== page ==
(Bloomberg Opinion) -- The story of Taiwan Semiconductor Manufacturing Co.’s industry dominance steamed ahead unabated Thursday, with record earnings on the back of booming demand for chips used in smartphones and servers. Yet one figure highlights just how much power the company now has as rivals fall by the wayside.
Net income climbed 36% to $4.8 billion, higher than even the most bullish of estimates, while the made-to-order chipmaker raised its full-year revenue outlook to growth of more than 30%, in U.S. dollar terms.
There’s another figure worth examining. Average price per wafer isn’t a closely followed metric in the foundry industry; indeed, most investors don’t even bother to calculate it. Instead, the focus is usually on more obvious numbers like gross margin — an indicator of how much profit can be squeezed out after subtracting costs, which includes depreciation on assets.
In the third quarter, TSMC charged a record $3,747 per 12-inch equivalent wafer. That’s 9% more than in the same quarter of 2019, and 23% higher than three years ago. Rising prices aren’t a given in the foundry industry: In the five years to 2018, TSMC raised prices only an average 1.6% annually. It must balance numerous factors, including costs, capacity and demand before deciding how much to charge.
But things started changing last year, coinciding with some important shifts in both the industry and the global political economy. Once neck-and-neck with Samsung Electronics Co., TSMC has now pulled ahead at the leading edge, while Intel Corp., formerly the world’s most-advanced chipmaker, has fallen further behind. The Hsinchu-based company now commands around 54% of the chip foundry market, according to researcher TrendForce.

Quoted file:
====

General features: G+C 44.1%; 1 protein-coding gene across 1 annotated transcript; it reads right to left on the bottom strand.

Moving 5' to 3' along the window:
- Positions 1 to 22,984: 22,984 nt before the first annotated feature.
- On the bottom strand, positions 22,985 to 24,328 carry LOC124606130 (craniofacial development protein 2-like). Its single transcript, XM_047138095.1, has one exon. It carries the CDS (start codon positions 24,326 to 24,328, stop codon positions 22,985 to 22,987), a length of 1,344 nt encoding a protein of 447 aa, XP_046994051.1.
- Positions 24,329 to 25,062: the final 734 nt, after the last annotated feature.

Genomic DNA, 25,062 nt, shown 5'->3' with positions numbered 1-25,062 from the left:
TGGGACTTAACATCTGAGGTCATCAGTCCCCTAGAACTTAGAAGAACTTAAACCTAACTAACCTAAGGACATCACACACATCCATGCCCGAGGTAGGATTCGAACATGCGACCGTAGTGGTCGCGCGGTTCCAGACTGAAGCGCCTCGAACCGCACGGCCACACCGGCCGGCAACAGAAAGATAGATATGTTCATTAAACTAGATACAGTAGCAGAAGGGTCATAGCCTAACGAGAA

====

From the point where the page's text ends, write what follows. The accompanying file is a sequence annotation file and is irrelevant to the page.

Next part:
At the same time, the rollout of 5G mobile technology and artificial intelligence ran smack into the tech Cold War (which includes the U.S. effectively banning TSMC from selling to China’s champion, Huawei Technologies Co.). This meant that the queue of companies wanting the best chip manufacturing in the world — such as Apple Inc., Qualcomm Inc. and Huawei — kept growing, while the supply of foundries able to meet their needs faces continued congestion.
This seems to have emboldened management to keep raising prices. Clients appear undeterred. Chips are generally the most important item in a device — be it a flashy new iPhone or high-end server — and the higher cost is far outweighed by the greater power and efficiency that superior components provide.
I’ve warned before that TSMC ought to be careful. Regulators, clients and governments may worry that the company is becoming too powerful. Signs that it’s leveraging its power to raise prices could add those to concerns.
Right now, though, everybody still needs TSMC. That’s a nice position to be in, while it lasts.
This column does not necessarily reflect the opinion of the editorial board or Bloomberg LP and its owners.
Tim Culpan is a Bloomberg Opinion columnist covering technology. He previously covered technology for Bloomberg News.
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